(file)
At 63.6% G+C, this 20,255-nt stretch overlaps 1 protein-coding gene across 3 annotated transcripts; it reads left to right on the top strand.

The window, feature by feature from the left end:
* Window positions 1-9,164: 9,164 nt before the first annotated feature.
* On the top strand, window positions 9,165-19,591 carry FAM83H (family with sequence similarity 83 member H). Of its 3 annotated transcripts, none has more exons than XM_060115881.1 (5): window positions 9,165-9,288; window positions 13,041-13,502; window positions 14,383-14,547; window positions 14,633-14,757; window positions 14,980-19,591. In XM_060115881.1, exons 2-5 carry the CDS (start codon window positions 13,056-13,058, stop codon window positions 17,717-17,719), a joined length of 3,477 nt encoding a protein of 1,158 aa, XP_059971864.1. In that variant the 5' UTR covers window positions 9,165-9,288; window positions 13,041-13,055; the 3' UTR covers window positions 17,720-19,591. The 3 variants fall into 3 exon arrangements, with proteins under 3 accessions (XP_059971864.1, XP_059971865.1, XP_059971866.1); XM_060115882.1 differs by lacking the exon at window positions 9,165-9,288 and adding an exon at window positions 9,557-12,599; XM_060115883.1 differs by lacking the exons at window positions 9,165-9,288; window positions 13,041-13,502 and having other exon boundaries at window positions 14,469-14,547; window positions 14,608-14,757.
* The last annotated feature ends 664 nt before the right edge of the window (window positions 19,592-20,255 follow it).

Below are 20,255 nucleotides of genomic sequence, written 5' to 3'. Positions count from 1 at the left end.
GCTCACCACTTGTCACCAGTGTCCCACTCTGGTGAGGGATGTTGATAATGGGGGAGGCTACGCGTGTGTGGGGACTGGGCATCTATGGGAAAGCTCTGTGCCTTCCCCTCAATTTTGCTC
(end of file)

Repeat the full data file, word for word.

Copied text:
At 63.6% G+C, this 20,255-nt stretch overlaps 1 protein-coding gene across 3 annotated transcripts; it reads left to right on the top strand.

The window, feature by feature from the left end:
* Window positions 1-9,164: 9,164 nt before the first annotated feature.
* On the top strand, window positions 9,165-19,591 carry FAM83H (family with sequence similarity 83 member H). Of its 3 annotated transcripts, none has more exons than XM_060115881.1 (5): window positions 9,165-9,288; window positions 13,041-13,502; window positions 14,383-14,547; window positions 14,633-14,757; window positions 14,980-19,591. In XM_060115881.1, exons 2-5 carry the CDS (start codon window positions 13,056-13,058, stop codon window positions 17,717-17,719), a joined length of 3,477 nt encoding a protein of 1,158 aa, XP_059971864.1. In that variant the 5' UTR covers window positions 9,165-9,288; window positions 13,041-13,055; the 3' UTR covers window positions 17,720-19,591. The 3 variants fall into 3 exon arrangements, with proteins under 3 accessions (XP_059971864.1, XP_059971865.1, XP_059971866.1); XM_060115882.1 differs by lacking the exon at window positions 9,165-9,288 and adding an exon at window positions 9,557-12,599; XM_060115883.1 differs by lacking the exons at window positions 9,165-9,288; window positions 13,041-13,502 and having other exon boundaries at window positions 14,469-14,547; window positions 14,608-14,757.
* The last annotated feature ends 664 nt before the right edge of the window (window positions 19,592-20,255 follow it).

Below are 20,255 nucleotides of genomic sequence, written 5' to 3'. Positions count from 1 at the left end.
GCTCACCACTTGTCACCAGTGTCCCACTCTGGTGAGGGATGTTGATAATGGGGGAGGCTACGCGTGTGTGGGGACTGGGCATCTATGGGAAAGCTCTGTGCCTTCCCCTCAATTTTGCTC